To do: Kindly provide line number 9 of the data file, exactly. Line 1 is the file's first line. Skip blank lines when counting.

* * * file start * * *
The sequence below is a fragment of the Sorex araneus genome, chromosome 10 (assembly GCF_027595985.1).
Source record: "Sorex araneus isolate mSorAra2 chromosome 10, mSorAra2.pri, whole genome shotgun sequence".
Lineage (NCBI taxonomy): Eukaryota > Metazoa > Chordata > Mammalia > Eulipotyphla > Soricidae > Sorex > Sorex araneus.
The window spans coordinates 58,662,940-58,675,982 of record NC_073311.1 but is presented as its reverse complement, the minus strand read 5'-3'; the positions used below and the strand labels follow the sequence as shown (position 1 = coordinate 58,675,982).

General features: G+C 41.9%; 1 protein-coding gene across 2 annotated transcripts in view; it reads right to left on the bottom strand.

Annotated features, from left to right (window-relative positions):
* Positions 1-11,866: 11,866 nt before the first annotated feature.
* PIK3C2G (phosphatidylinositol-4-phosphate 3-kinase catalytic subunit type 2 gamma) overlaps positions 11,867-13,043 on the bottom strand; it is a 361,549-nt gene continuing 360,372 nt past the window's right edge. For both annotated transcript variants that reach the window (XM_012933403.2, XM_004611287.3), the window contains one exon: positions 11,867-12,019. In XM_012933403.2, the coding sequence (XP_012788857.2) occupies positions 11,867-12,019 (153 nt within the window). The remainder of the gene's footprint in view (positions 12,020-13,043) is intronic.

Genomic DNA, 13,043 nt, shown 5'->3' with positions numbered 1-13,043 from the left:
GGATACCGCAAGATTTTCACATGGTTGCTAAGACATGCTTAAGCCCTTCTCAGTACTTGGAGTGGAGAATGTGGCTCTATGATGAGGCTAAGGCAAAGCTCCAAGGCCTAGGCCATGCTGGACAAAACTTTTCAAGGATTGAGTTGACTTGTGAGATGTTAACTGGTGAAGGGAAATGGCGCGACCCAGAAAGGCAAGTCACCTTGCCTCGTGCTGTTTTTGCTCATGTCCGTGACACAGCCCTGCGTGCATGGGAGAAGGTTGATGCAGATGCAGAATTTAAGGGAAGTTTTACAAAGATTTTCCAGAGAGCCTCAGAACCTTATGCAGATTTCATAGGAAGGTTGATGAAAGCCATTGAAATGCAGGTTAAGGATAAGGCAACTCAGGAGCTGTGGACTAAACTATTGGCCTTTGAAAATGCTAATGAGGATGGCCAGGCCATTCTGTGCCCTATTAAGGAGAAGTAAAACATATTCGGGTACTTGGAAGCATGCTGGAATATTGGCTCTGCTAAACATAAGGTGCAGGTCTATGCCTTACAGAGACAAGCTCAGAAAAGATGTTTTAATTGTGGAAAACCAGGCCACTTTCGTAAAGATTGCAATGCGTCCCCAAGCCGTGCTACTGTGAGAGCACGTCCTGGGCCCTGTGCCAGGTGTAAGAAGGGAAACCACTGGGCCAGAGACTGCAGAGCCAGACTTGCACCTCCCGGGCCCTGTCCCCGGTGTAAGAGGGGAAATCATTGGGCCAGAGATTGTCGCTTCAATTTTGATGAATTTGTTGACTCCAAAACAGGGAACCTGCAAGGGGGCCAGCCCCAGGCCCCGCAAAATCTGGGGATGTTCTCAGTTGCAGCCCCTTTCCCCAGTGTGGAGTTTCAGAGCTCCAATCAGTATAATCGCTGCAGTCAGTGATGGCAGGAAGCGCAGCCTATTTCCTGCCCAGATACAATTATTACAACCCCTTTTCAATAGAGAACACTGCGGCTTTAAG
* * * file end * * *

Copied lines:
Genomic DNA, 13,043 nt, shown 5'->3' with positions numbered 1-13,043 from the left: